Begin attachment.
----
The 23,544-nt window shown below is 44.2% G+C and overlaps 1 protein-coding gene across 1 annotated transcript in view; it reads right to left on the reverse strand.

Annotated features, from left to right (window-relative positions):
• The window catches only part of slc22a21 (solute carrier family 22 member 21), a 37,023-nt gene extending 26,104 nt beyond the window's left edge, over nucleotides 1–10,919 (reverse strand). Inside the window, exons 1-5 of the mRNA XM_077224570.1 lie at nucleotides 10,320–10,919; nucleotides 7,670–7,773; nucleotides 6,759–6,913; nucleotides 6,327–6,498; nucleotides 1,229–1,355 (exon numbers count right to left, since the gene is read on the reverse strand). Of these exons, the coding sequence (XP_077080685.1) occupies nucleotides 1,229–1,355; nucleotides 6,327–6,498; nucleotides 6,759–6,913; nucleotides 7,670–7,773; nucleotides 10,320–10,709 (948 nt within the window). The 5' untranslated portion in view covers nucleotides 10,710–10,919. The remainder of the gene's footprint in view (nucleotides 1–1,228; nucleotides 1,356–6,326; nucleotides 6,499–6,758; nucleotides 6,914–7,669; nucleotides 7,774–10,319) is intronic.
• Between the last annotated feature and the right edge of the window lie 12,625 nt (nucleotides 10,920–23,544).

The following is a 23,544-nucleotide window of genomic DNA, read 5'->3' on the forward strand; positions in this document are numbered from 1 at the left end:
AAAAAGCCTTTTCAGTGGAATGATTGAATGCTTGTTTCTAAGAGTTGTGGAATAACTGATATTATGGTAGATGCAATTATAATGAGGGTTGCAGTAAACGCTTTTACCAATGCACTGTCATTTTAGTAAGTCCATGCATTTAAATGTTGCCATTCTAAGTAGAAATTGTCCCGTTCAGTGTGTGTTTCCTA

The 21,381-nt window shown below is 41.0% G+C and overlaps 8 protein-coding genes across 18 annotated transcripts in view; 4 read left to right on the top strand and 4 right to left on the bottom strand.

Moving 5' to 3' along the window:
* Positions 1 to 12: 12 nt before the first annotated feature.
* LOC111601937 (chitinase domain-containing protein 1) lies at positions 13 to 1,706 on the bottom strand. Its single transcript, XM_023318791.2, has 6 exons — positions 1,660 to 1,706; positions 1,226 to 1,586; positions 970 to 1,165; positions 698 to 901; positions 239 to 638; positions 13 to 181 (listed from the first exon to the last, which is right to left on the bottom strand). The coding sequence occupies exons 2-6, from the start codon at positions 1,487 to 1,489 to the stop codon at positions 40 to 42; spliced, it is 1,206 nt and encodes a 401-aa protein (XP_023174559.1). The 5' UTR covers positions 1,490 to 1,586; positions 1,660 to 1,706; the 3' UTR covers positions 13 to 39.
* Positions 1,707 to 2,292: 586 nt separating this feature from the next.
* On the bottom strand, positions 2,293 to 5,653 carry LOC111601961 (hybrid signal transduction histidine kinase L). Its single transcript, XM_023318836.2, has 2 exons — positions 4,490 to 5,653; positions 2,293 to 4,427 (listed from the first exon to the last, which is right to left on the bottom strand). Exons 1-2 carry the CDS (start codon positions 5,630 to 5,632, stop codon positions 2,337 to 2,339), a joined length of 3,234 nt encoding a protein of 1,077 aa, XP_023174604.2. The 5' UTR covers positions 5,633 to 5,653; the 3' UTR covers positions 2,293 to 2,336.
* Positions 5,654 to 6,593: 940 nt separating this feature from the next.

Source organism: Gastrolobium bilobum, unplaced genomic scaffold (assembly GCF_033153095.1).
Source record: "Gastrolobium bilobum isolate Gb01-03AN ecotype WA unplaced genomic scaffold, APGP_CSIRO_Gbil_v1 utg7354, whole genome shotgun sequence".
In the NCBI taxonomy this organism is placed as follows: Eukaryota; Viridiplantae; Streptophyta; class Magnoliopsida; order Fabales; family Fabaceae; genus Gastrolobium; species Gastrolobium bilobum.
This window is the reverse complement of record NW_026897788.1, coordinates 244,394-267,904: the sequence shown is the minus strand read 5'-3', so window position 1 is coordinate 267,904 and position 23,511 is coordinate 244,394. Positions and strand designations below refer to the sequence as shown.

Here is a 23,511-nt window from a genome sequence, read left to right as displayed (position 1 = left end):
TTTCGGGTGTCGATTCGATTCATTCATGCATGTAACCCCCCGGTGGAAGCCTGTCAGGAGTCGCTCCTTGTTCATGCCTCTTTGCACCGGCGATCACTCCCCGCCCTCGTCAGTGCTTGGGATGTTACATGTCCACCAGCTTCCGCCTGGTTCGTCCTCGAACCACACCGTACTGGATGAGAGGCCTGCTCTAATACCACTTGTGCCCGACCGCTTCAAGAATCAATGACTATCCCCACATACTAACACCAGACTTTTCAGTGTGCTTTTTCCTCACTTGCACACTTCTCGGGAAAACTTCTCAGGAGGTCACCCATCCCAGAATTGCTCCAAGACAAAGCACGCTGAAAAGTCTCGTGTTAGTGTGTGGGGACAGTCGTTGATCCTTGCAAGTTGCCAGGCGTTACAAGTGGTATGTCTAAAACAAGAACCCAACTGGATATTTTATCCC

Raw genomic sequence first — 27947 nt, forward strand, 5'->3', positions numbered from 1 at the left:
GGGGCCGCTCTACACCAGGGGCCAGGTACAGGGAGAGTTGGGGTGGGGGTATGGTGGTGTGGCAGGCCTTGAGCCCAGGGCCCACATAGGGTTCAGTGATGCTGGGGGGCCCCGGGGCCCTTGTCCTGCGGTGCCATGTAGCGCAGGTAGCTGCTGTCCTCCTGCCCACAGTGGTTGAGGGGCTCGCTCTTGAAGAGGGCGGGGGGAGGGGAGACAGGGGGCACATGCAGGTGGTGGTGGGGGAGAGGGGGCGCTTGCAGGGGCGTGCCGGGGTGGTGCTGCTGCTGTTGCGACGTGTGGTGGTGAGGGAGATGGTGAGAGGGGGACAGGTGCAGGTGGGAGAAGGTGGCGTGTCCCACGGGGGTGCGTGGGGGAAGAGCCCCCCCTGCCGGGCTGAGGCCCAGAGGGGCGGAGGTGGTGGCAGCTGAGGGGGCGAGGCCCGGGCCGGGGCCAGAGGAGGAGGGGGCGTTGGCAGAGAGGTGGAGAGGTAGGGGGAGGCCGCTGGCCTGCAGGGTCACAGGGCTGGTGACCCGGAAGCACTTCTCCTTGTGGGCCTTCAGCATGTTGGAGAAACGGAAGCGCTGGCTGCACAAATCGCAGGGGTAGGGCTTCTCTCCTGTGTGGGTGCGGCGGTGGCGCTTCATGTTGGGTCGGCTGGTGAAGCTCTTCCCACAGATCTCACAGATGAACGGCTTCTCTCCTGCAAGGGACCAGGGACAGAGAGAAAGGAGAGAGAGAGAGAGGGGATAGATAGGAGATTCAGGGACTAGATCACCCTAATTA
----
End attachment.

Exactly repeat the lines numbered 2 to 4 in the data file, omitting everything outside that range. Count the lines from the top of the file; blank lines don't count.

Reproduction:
Annotated features, from left to right (window-relative positions):
• The window catches only part of slc22a21 (solute carrier family 22 member 21), a 37,023-nt gene extending 26,104 nt beyond the window's left edge, over nucleotides 1–10,919 (reverse strand). Inside the window, exons 1-5 of the mRNA XM_077224570.1 lie at nucleotides 10,320–10,919; nucleotides 7,670–7,773; nucleotides 6,759–6,913; nucleotides 6,327–6,498; nucleotides 1,229–1,355 (exon numbers count right to left, since the gene is read on the reverse strand). Of these exons, the coding sequence (XP_077080685.1) occupies nucleotides 1,229–1,355; nucleotides 6,327–6,498; nucleotides 6,759–6,913; nucleotides 7,670–7,773; nucleotides 10,320–10,709 (948 nt within the window). The 5' untranslated portion in view covers nucleotides 10,710–10,919. The remainder of the gene's footprint in view (nucleotides 1–1,228; nucleotides 1,356–6,326; nucleotides 6,499–6,758; nucleotides 6,914–7,669; nucleotides 7,774–10,319) is intronic.
• Between the last annotated feature and the right edge of the window lie 12,625 nt (nucleotides 10,920–23,544).